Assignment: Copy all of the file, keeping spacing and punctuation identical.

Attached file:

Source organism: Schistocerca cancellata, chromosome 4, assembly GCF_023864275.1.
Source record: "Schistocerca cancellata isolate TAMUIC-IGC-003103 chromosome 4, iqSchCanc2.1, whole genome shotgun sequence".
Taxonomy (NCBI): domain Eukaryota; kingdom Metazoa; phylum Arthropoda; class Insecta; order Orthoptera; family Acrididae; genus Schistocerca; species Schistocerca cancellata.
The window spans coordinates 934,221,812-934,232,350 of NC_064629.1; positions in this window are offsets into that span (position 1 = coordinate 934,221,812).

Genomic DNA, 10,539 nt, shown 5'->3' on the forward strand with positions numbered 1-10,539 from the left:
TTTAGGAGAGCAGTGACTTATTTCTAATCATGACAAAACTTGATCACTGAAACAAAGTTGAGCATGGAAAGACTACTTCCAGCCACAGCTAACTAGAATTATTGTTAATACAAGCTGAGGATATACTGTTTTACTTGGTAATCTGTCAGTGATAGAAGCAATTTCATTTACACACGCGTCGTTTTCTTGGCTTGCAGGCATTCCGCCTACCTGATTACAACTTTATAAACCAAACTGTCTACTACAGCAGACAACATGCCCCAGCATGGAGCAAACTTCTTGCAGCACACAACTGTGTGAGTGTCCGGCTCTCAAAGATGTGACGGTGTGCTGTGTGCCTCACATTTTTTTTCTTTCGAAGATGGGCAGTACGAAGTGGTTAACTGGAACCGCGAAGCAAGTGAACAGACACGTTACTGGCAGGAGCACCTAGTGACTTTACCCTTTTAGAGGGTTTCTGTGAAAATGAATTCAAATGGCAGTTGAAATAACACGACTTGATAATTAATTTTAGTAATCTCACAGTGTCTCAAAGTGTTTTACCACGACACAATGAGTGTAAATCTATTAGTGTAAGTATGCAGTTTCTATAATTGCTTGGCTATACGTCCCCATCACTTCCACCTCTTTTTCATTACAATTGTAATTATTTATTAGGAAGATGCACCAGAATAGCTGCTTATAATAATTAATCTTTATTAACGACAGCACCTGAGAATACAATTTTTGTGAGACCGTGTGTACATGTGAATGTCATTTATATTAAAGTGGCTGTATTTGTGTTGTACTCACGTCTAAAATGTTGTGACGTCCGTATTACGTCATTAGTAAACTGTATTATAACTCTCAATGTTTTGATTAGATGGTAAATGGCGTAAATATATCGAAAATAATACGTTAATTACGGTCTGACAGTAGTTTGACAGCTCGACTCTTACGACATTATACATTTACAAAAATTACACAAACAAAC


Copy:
Source organism: Schistocerca cancellata, chromosome 4, assembly GCF_023864275.1.
Source record: "Schistocerca cancellata isolate TAMUIC-IGC-003103 chromosome 4, iqSchCanc2.1, whole genome shotgun sequence".
Taxonomy (NCBI): domain Eukaryota; kingdom Metazoa; phylum Arthropoda; class Insecta; order Orthoptera; family Acrididae; genus Schistocerca; species Schistocerca cancellata.
The window spans coordinates 934,221,812-934,232,350 of NC_064629.1; positions in this window are offsets into that span (position 1 = coordinate 934,221,812).

Genomic DNA, 10,539 nt, shown 5'->3' on the forward strand with positions numbered 1-10,539 from the left:
TTTAGGAGAGCAGTGACTTATTTCTAATCATGACAAAACTTGATCACTGAAACAAAGTTGAGCATGGAAAGACTACTTCCAGCCACAGCTAACTAGAATTATTGTTAATACAAGCTGAGGATATACTGTTTTACTTGGTAATCTGTCAGTGATAGAAGCAATTTCATTTACACACGCGTCGTTTTCTTGGCTTGCAGGCATTCCGCCTACCTGATTACAACTTTATAAACCAAACTGTCTACTACAGCAGACAACATGCCCCAGCATGGAGCAAACTTCTTGCAGCACACAACTGTGTGAGTGTCCGGCTCTCAAAGATGTGACGGTGTGCTGTGTGCCTCACATTTTTTTTCTTTCGAAGATGGGCAGTACGAAGTGGTTAACTGGAACCGCGAAGCAAGTGAACAGACACGTTACTGGCAGGAGCACCTAGTGACTTTACCCTTTTAGAGGGTTTCTGTGAAAATGAATTCAAATGGCAGTTGAAATAACACGACTTGATAATTAATTTTAGTAATCTCACAGTGTCTCAAAGTGTTTTACCACGACACAATGAGTGTAAATCTATTAGTGTAAGTATGCAGTTTCTATAATTGCTTGGCTATACGTCCCCATCACTTCCACCTCTTTTTCATTACAATTGTAATTATTTATTAGGAAGATGCACCAGAATAGCTGCTTATAATAATTAATCTTTATTAACGACAGCACCTGAGAATACAATTTTTGTGAGACCGTGTGTACATGTGAATGTCATTTATATTAAAGTGGCTGTATTTGTGTTGTACTCACGTCTAAAATGTTGTGACGTCCGTATTACGTCATTAGTAAACTGTATTATAACTCTCAATGTTTTGATTAGATGGTAAATGGCGTAAATATATCGAAAATAATACGTTAATTACGGTCTGACAGTAGTTTGACAGCTCGACTCTTACGACATTATACATTTACAAAAATTACACAAACAAAC